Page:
MC1R – U.S. National Library of Medicine
The Ginger Gene – Secret of Youthful looks
“Scientists say they have made a leap in knowing why some people retain their youthful looks while others age badly.
They found the first part of human DNA – the genetic code – that seems to affect how old people look to others.
The mutations, reported in the journal Current Biology, were in the genetic instructions for protecting the body from UV radiation.
But these can also lead to red hair, and experts caution the findings may be confused by eye, skin or hair colour.
The study into “perceived age” was organised by the Erasmus University Medical Centre in the Netherlands and Unilever.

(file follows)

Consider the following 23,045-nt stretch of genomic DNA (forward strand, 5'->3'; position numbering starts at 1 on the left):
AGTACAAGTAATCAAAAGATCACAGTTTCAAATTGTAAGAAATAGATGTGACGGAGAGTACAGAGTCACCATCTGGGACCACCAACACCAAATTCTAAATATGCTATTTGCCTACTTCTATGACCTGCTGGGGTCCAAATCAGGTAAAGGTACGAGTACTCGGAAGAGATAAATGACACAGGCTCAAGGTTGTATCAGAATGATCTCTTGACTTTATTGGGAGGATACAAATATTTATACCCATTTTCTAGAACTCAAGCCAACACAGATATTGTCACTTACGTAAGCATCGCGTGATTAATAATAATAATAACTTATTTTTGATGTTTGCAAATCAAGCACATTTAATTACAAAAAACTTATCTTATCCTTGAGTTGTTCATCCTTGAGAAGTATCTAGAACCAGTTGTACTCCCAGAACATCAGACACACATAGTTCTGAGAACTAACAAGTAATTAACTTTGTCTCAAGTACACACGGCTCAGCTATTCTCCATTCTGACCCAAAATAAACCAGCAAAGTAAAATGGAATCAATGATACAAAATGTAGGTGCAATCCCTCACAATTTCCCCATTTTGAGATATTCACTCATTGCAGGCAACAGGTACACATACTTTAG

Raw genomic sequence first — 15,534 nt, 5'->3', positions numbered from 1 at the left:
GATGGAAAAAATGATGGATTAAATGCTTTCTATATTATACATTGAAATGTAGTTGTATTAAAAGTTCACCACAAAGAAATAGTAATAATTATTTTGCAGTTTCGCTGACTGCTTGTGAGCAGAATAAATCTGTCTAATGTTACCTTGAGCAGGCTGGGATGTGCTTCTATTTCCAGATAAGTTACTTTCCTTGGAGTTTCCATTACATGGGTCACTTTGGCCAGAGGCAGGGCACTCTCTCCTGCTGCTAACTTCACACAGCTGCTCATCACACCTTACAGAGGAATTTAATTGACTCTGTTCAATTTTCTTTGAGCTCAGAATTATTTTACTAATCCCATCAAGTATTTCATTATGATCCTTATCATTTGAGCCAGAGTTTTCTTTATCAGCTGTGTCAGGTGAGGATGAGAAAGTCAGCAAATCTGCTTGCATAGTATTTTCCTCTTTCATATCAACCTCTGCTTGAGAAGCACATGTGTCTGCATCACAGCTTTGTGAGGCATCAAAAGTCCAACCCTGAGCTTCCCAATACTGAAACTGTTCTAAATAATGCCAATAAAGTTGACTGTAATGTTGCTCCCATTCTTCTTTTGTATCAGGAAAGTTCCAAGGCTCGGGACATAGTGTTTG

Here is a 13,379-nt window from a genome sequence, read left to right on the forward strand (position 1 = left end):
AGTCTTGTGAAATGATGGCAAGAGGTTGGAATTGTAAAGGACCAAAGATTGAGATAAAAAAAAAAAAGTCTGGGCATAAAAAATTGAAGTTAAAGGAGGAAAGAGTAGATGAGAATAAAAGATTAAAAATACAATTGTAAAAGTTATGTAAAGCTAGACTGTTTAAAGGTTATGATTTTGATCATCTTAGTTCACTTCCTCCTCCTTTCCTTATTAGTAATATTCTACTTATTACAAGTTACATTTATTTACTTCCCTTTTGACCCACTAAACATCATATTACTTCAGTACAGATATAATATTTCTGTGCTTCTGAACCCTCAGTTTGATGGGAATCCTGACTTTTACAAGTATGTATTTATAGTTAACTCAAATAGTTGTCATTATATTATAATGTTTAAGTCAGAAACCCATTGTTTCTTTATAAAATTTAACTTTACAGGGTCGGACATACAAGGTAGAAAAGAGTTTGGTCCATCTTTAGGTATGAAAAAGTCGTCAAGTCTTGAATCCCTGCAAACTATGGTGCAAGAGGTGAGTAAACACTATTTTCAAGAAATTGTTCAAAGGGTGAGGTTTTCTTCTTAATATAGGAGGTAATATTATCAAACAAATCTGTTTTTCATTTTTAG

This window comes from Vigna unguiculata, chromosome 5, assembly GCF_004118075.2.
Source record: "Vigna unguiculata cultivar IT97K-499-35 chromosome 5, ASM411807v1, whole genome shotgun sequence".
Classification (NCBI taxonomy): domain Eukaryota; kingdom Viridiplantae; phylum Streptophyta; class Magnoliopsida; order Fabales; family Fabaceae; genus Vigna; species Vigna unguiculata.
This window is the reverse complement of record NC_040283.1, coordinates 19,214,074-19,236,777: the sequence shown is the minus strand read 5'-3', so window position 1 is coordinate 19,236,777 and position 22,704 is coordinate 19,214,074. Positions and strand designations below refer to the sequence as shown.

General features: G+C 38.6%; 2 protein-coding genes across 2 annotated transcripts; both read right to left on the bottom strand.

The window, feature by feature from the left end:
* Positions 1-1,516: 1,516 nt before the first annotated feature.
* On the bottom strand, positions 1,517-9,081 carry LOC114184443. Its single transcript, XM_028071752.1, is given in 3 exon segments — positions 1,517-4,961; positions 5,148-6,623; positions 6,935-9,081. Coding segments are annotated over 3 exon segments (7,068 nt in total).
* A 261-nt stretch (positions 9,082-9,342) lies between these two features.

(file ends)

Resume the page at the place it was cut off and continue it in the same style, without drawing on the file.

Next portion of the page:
Dr David Gunn, a senior scientist at the company, said perceived age was a phenomenon everyone was familiar with.
He told the BBC News website: “You meet two people you haven’t seen for 10 years, and you happen to notice one doesn’t look a day older than you remember and then the other person you think ‘Wow what happened to them?’.”
The MC1R Gene & Youthful looks
- We present the first genetic associations with how old people look (perceived age)
- Variants in MC1R, a pigmentation gene, significantly associated with perceived age
- The MC1R association was independent of wrinkling, skin color, and sun exposure
- The MC1R genetic effect resulted in looking up to 2 years older for one’s age
The MC1R Gene and Youthful LooksLiu, Fan et al.Current Biology , Volume 26 , Issue 9 , 1213 – 1220